Tick on grass.

Tick Species 

Many tick species can be found in Connecticut; the tick that transmits Lyme disease is called Ixodes scapularis, or deer tick. For detailed information concerning this and other tick species, please visit the Connecticut Agricultural Experiment Station or the University of Rhode Island's TickEncounter Resource Center.

Tick Removal

Quickly finding and removing ticks from the body is an important step in preventing infection with tick-borne diseases. Tweezers are the best method to remove ticks. Contrary to popular belief, smothering ticks with petroleum jelly is not effective. Never use a hot match, gasoline or any other chemical to remove a tick.
The best way to remove a tick:
  • Grasp it close to the mouth parts near the skin surface.
  • With gentle, steady pressure, pull the tick upward away from the skin until it releases.
Once the tick is removed, wash the area of the bite with an antiseptic or rubbing alcohol.
Tick removal with tweezers.
Symptoms of tick-borne diseases found in Connecticut may all include a fever and general muscle aches that can occurr within 35 days from the time of the bite.
If you get any symptoms of Lyme disease, or symptoms of other tick-borne diseases, contact your doctor right away.

Tick Management


The Connecticut Agricultural Experiment Station (CAES) is the Nation's first state agricultural experiment station and was founded in 1875 to promote agriculture using scientific investigation and experiment. Their motto is "Putting Science to Work for Society", and is as relevant today as it was at their founding. The CAES conducts research on arthropod pests of food crops, ornamental and fruit trees, shrubs, turf, forests, and pests of public health importance. They enjoy many key accomplishments that include:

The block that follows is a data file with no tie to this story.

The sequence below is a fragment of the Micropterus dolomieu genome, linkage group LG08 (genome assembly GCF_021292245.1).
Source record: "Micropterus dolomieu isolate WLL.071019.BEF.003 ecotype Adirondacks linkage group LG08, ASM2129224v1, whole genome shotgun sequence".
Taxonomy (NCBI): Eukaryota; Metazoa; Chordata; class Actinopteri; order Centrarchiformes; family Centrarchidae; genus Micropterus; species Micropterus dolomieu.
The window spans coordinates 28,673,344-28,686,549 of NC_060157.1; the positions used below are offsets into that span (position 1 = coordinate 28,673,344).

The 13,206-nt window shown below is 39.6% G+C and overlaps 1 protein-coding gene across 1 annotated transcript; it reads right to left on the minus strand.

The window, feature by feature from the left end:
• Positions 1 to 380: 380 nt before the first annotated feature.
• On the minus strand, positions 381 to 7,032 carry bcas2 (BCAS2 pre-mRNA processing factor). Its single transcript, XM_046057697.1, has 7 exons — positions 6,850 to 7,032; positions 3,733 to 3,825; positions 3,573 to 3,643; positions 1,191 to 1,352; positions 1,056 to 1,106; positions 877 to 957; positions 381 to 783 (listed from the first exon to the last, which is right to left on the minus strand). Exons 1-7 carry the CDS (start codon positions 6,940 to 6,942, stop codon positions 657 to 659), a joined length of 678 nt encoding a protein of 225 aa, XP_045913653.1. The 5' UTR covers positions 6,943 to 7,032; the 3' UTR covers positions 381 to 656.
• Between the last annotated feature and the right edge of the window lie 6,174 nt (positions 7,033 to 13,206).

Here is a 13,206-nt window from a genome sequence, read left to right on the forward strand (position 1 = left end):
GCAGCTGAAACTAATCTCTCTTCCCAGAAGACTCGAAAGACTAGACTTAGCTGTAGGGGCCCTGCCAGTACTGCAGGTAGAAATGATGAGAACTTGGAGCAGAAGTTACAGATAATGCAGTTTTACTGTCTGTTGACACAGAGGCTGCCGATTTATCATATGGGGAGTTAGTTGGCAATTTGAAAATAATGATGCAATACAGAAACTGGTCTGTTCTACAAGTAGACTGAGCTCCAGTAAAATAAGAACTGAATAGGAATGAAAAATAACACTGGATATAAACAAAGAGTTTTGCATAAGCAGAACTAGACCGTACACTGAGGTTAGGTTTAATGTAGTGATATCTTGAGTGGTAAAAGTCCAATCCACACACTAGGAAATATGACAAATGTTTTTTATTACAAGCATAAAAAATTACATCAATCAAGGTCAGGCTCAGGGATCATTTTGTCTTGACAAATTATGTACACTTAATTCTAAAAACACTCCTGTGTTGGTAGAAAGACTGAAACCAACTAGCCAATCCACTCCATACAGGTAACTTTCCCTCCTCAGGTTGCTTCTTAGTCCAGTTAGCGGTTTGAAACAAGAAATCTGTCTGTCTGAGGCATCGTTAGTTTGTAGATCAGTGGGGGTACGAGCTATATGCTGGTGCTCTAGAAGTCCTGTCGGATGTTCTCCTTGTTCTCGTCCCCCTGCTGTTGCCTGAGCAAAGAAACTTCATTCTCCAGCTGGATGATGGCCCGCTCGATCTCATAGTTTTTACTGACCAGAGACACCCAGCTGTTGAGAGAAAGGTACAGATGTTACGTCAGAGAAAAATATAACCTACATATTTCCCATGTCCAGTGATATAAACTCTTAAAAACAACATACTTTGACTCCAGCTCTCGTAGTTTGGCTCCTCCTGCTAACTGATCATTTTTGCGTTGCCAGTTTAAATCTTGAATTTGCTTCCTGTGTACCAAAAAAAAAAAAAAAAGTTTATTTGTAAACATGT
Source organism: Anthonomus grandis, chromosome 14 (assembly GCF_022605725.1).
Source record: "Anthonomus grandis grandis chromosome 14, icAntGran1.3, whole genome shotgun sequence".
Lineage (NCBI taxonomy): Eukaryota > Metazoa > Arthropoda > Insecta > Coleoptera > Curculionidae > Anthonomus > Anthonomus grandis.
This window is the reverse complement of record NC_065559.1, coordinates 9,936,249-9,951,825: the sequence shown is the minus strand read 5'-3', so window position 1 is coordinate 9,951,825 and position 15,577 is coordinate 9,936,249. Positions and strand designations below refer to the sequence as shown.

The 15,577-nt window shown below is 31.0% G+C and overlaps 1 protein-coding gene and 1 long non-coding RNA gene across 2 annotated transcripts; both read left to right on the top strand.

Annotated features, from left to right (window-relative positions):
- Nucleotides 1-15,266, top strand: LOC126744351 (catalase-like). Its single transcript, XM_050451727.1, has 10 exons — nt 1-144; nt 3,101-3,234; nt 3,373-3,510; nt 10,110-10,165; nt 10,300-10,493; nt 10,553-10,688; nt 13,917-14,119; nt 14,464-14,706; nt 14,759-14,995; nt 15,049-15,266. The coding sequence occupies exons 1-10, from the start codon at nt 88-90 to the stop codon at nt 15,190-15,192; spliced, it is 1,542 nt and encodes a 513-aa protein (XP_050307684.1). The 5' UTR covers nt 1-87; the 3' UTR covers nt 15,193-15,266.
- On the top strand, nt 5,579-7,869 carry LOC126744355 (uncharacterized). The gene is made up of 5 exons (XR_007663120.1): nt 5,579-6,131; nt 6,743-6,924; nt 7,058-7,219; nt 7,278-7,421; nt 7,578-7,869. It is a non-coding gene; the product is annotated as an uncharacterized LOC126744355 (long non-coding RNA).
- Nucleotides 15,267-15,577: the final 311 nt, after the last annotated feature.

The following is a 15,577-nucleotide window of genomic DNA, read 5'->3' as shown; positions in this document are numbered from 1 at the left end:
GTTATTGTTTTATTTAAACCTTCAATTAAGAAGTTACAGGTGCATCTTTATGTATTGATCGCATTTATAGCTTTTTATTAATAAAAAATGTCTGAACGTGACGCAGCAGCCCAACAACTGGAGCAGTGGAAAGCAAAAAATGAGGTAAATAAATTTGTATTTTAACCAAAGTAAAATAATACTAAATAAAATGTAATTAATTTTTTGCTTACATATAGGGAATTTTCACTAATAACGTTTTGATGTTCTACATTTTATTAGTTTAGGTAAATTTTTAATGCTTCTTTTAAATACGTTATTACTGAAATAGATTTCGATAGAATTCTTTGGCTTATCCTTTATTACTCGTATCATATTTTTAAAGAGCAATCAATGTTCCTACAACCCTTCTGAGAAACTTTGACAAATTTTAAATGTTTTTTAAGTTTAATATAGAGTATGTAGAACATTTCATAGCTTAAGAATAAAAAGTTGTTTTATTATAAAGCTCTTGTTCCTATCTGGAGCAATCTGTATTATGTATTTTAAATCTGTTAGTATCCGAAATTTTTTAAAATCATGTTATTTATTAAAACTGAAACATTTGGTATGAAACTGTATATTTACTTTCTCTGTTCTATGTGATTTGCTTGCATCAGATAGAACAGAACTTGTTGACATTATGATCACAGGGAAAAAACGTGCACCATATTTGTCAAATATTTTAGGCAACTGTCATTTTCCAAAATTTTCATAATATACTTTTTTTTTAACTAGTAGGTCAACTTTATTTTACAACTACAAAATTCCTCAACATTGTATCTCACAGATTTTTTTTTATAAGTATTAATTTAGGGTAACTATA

• Made the first isolations of Lyme disease agents from Connecticut wildlife. (1983)
  • Developed antibody tests for laboratory diagnosis of Lyme disease. (1984)
Dr. Kirby Stafford is a medical-veterinary entomologist whose research focuses on the ecology and control of the blacklegged tick. He joined the CAES in 1987. Dr. Stafford is currently Vice Director, Chief Entomologist and State Entomologist of the CAES. His publication, entitled Tick Management Handbook, is an integrated guide for homeowners, pest control operators, and public health officials for tick management and the prevention of tick-associated disease.
Tick free zone.
The handbook includes information on the following topics:
  • Ticks of the Northeastern United States
  • Tick-Associated Diseases
  • Personal Protection
  • Integrated Tick Management (including creating a Tick Free Zone)
  • Area-wide Chemical Control of Ticks
  • Biological Control of Ticks
The Tick Office has information concerning tick submission, identification and testing; tick submission form; tick testing summaries; guidelines for local health departments.

CAES Tick Office & Tick Testing


National Tickborne Diseases Provider Reference Manual


To contact the Epidemiology and Emerging Infections Program, please call 860-509-7994.